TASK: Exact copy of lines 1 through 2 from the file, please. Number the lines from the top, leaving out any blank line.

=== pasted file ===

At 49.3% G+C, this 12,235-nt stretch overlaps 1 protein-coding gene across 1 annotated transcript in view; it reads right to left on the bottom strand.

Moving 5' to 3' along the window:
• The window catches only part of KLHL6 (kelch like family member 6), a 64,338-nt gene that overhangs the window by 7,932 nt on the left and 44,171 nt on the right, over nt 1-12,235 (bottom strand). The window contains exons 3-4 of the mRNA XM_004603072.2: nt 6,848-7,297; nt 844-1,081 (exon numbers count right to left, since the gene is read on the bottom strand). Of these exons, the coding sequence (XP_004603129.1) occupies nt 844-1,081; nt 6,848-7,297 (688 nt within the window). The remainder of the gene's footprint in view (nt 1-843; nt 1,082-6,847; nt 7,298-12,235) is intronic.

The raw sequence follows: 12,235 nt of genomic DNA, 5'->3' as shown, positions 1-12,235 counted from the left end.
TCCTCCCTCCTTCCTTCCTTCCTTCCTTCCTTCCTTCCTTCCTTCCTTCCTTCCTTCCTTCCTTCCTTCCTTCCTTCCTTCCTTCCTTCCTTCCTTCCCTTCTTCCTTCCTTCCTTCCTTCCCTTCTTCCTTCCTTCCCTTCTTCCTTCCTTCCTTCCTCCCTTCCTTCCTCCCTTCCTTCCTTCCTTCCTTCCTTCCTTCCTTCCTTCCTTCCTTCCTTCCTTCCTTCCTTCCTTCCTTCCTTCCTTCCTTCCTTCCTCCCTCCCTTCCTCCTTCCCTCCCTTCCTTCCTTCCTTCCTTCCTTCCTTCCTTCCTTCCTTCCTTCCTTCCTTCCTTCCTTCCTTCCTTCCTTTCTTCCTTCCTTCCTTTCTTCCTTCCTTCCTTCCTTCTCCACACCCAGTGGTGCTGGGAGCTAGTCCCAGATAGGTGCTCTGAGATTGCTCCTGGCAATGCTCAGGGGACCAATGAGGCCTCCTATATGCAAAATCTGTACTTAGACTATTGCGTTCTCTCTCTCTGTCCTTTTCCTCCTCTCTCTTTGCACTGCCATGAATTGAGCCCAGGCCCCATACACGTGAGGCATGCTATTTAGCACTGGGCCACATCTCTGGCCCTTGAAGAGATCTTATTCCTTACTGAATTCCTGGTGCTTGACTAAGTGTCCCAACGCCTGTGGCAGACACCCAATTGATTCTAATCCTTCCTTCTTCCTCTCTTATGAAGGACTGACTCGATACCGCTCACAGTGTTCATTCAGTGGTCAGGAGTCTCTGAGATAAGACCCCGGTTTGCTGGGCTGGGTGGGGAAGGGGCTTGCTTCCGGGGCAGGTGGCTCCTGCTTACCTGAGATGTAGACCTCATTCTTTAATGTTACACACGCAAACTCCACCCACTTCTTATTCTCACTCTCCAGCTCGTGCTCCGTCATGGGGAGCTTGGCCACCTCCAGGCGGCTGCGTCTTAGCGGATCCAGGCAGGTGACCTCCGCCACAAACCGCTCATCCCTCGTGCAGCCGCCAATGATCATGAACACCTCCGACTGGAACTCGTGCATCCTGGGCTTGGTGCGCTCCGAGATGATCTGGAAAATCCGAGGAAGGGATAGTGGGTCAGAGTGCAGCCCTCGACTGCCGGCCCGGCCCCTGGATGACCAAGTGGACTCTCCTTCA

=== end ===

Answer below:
At 49.3% G+C, this 12,235-nt stretch overlaps 1 protein-coding gene across 1 annotated transcript in view; it reads right to left on the bottom strand.

Moving 5' to 3' along the window: